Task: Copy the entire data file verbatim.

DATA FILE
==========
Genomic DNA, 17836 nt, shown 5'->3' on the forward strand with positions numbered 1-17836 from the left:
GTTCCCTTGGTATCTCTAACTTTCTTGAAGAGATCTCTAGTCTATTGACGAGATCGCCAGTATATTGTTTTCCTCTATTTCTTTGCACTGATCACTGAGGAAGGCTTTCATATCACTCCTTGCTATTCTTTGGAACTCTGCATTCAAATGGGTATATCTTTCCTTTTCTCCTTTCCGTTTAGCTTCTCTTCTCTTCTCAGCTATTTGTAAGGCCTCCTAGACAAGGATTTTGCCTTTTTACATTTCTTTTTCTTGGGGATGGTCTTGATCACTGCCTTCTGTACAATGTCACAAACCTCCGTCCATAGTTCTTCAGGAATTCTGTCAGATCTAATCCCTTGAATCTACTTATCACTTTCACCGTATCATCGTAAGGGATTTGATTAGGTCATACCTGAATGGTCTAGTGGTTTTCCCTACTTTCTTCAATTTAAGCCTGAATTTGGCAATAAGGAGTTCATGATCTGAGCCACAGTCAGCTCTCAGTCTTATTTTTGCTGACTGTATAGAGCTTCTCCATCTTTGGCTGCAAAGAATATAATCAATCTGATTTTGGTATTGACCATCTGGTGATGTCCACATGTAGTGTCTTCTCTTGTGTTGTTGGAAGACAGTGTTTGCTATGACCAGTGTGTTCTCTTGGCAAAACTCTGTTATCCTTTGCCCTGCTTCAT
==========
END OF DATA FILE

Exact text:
Genomic DNA, 17836 nt, shown 5'->3' on the forward strand with positions numbered 1-17836 from the left:
GTTCCCTTGGTATCTCTAACTTTCTTGAAGAGATCTCTAGTCTATTGACGAGATCGCCAGTATATTGTTTTCCTCTATTTCTTTGCACTGATCACTGAGGAAGGCTTTCATATCACTCCTTGCTATTCTTTGGAACTCTGCATTCAAATGGGTATATCTTTCCTTTTCTCCTTTCCGTTTAGCTTCTCTTCTCTTCTCAGCTATTTGTAAGGCCTCCTAGACAAGGATTTTGCCTTTTTACATTTCTTTTTCTTGGGGATGGTCTTGATCACTGCCTTCTGTACAATGTCACAAACCTCCGTCCATAGTTCTTCAGGAATTCTGTCAGATCTAATCCCTTGAATCTACTTATCACTTTCACCGTATCATCGTAAGGGATTTGATTAGGTCATACCTGAATGGTCTAGTGGTTTTCCCTACTTTCTTCAATTTAAGCCTGAATTTGGCAATAAGGAGTTCATGATCTGAGCCACAGTCAGCTCTCAGTCTTATTTTTGCTGACTGTATAGAGCTTCTCCATCTTTGGCTGCAAAGAATATAATCAATCTGATTTTGGTATTGACCATCTGGTGATGTCCACATGTAGTGTCTTCTCTTGTGTTGTTGGAAGACAGTGTTTGCTATGACCAGTGTGTTCTCTTGGCAAAACTCTGTTATCCTTTGCCCTGCTTCAT